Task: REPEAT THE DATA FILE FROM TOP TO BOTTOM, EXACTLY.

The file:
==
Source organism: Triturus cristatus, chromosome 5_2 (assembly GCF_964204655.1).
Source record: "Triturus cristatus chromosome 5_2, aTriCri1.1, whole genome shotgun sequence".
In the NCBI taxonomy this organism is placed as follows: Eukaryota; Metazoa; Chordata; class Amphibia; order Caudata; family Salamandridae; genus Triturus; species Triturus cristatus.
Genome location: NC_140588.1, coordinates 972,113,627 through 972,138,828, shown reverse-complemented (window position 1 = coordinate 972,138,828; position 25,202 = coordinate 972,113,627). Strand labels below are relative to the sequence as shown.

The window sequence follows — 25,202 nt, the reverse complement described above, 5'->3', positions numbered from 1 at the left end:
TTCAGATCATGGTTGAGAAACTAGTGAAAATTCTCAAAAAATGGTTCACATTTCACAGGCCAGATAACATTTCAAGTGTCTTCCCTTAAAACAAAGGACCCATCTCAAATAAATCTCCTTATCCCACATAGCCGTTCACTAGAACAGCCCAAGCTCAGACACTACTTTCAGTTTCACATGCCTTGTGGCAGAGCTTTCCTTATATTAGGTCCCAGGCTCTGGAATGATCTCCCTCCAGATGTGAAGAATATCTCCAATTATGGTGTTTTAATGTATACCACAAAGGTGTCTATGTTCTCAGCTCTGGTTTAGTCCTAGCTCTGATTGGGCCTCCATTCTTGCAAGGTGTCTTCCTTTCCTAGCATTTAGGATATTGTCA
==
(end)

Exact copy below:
Source organism: Triturus cristatus, chromosome 5_2 (assembly GCF_964204655.1).
Source record: "Triturus cristatus chromosome 5_2, aTriCri1.1, whole genome shotgun sequence".
In the NCBI taxonomy this organism is placed as follows: Eukaryota; Metazoa; Chordata; class Amphibia; order Caudata; family Salamandridae; genus Triturus; species Triturus cristatus.
Genome location: NC_140588.1, coordinates 972,113,627 through 972,138,828, shown reverse-complemented (window position 1 = coordinate 972,138,828; position 25,202 = coordinate 972,113,627). Strand labels below are relative to the sequence as shown.

The window sequence follows — 25,202 nt, the reverse complement described above, 5'->3', positions numbered from 1 at the left end:
TTCAGATCATGGTTGAGAAACTAGTGAAAATTCTCAAAAAATGGTTCACATTTCACAGGCCAGATAACATTTCAAGTGTCTTCCCTTAAAACAAAGGACCCATCTCAAATAAATCTCCTTATCCCACATAGCCGTTCACTAGAACAGCCCAAGCTCAGACACTACTTTCAGTTTCACATGCCTTGTGGCAGAGCTTTCCTTATATTAGGTCCCAGGCTCTGGAATGATCTCCCTCCAGATGTGAAGAATATCTCCAATTATGGTGTTTTAATGTATACCACAAAGGTGTCTATGTTCTCAGCTCTGGTTTAGTCCTAGCTCTGATTGGGCCTCCATTCTTGCAAGGTGTCTTCCTTTCCTAGCATTTAGGATATTGTCA